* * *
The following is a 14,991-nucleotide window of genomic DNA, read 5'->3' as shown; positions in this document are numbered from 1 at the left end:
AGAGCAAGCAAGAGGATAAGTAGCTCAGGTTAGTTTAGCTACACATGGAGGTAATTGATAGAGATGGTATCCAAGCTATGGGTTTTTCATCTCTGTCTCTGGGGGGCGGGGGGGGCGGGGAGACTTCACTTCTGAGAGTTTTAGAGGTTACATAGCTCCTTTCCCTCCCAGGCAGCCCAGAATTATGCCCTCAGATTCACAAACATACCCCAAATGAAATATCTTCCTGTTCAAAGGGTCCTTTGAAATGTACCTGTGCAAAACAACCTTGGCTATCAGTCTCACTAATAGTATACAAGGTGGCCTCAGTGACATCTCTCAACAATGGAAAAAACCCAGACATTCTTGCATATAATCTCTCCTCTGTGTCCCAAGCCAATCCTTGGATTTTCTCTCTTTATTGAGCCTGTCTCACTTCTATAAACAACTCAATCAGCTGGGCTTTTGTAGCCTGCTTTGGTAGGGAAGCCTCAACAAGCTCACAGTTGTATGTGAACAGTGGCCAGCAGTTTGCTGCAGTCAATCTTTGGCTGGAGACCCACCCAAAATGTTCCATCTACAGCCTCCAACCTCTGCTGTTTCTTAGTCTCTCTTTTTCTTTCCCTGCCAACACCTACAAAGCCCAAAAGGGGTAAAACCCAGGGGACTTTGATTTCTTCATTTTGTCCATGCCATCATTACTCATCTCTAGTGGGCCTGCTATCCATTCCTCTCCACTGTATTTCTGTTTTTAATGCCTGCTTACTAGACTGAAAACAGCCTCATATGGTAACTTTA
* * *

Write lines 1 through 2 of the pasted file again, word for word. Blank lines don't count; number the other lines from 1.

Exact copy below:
The following is a 14,991-nucleotide window of genomic DNA, read 5'->3' as shown; positions in this document are numbered from 1 at the left end:
AGAGCAAGCAAGAGGATAAGTAGCTCAGGTTAGTTTAGCTACACATGGAGGTAATTGATAGAGATGGTATCCAAGCTATGGGTTTTTCATCTCTGTCTCTGGGGGGCGGGGGGGGCGGGGAGACTTCACTTCTGAGAGTTTTAGAGGTTACATAGCTCCTTTCCCTCCCAGGCAGCCCAGAATTATGCCCTCAGATTCACAAACATACCCCAAATGAAATATCTTCCTGTTCAAAGGGTCCTTTGAAATGTACCTGTGCAAAACAACCTTGGCTATCAGTCTCACTAATAGTATACAAGGTGGCCTCAGTGACATCTCTCAACAATGGAAAAAACCCAGACATTCTTGCATATAATCTCTCCTCTGTGTCCCAAGCCAATCCTTGGATTTTCTCTCTTTATTGAGCCTGTCTCACTTCTATAAACAACTCAATCAGCTGGGCTTTTGTAGCCTGCTTTGGTAGGGAAGCCTCAACAAGCTCACAGTTGTATGTGAACAGTGGCCAGCAGTTTGCTGCAGTCAATCTTTGGCTGGAGACCCACCCAAAATGTTCCATCTACAGCCTCCAACCTCTGCTGTTTCTTAGTCTCTCTTTTTCTTTCCCTGCCAACACCTACAAAGCCCAAAAGGGGTAAAACCCAGGGGACTTTGATTTCTTCATTTTGTCCATGCCATCATTACTCATCTCTAGTGGGCCTGCTATCCATTCCTCTCCACTGTATTTCTGTTTTTAATGCCTGCTTACTAGACTGAAAACAGCCTCATATGGTAACTTTA